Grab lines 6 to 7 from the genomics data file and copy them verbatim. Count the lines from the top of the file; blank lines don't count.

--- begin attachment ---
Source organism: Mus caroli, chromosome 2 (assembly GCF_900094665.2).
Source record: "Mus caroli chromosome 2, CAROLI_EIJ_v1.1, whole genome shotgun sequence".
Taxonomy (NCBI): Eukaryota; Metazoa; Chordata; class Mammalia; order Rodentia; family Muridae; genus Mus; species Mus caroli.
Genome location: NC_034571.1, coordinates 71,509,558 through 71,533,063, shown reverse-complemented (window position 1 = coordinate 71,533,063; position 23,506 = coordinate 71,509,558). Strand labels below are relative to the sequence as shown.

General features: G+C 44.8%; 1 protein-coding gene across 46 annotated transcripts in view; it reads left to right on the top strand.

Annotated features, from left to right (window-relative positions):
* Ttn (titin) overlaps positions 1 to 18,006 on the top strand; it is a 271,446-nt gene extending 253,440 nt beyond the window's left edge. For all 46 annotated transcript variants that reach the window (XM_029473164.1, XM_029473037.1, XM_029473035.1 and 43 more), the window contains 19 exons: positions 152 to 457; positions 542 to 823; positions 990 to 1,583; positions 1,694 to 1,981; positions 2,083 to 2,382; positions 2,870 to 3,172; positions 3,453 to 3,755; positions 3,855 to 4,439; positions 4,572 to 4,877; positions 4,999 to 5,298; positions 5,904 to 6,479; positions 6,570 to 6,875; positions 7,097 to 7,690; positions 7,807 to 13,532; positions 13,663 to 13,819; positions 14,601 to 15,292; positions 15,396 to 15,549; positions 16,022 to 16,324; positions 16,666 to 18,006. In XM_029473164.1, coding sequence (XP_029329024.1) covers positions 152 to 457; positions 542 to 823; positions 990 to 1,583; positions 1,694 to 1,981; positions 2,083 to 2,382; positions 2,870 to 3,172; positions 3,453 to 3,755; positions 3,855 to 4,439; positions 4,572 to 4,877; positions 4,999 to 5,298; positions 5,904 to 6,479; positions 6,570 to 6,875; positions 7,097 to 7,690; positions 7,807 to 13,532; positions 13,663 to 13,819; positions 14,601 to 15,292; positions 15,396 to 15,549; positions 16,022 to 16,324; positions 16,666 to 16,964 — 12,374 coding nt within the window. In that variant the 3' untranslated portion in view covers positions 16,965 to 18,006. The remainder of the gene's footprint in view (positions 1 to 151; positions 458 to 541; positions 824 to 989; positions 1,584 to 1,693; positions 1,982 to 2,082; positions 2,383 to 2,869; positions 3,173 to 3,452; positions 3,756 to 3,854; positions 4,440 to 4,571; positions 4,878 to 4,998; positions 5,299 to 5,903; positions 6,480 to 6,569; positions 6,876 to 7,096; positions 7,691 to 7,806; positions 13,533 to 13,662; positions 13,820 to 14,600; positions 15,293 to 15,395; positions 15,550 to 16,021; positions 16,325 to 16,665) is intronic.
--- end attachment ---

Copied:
Annotated features, from left to right (window-relative positions):
* Ttn (titin) overlaps positions 1 to 18,006 on the top strand; it is a 271,446-nt gene extending 253,440 nt beyond the window's left edge. For all 46 annotated transcript variants that reach the window (XM_029473164.1, XM_029473037.1, XM_029473035.1 and 43 more), the window contains 19 exons: positions 152 to 457; positions 542 to 823; positions 990 to 1,583; positions 1,694 to 1,981; positions 2,083 to 2,382; positions 2,870 to 3,172; positions 3,453 to 3,755; positions 3,855 to 4,439; positions 4,572 to 4,877; positions 4,999 to 5,298; positions 5,904 to 6,479; positions 6,570 to 6,875; positions 7,097 to 7,690; positions 7,807 to 13,532; positions 13,663 to 13,819; positions 14,601 to 15,292; positions 15,396 to 15,549; positions 16,022 to 16,324; positions 16,666 to 18,006. In XM_029473164.1, coding sequence (XP_029329024.1) covers positions 152 to 457; positions 542 to 823; positions 990 to 1,583; positions 1,694 to 1,981; positions 2,083 to 2,382; positions 2,870 to 3,172; positions 3,453 to 3,755; positions 3,855 to 4,439; positions 4,572 to 4,877; positions 4,999 to 5,298; positions 5,904 to 6,479; positions 6,570 to 6,875; positions 7,097 to 7,690; positions 7,807 to 13,532; positions 13,663 to 13,819; positions 14,601 to 15,292; positions 15,396 to 15,549; positions 16,022 to 16,324; positions 16,666 to 16,964 — 12,374 coding nt within the window. In that variant the 3' untranslated portion in view covers positions 16,965 to 18,006. The remainder of the gene's footprint in view (positions 1 to 151; positions 458 to 541; positions 824 to 989; positions 1,584 to 1,693; positions 1,982 to 2,082; positions 2,383 to 2,869; positions 3,173 to 3,452; positions 3,756 to 3,854; positions 4,440 to 4,571; positions 4,878 to 4,998; positions 5,299 to 5,903; positions 6,480 to 6,569; positions 6,876 to 7,096; positions 7,691 to 7,806; positions 13,533 to 13,662; positions 13,820 to 14,600; positions 15,293 to 15,395; positions 15,550 to 16,021; positions 16,325 to 16,665) is intronic.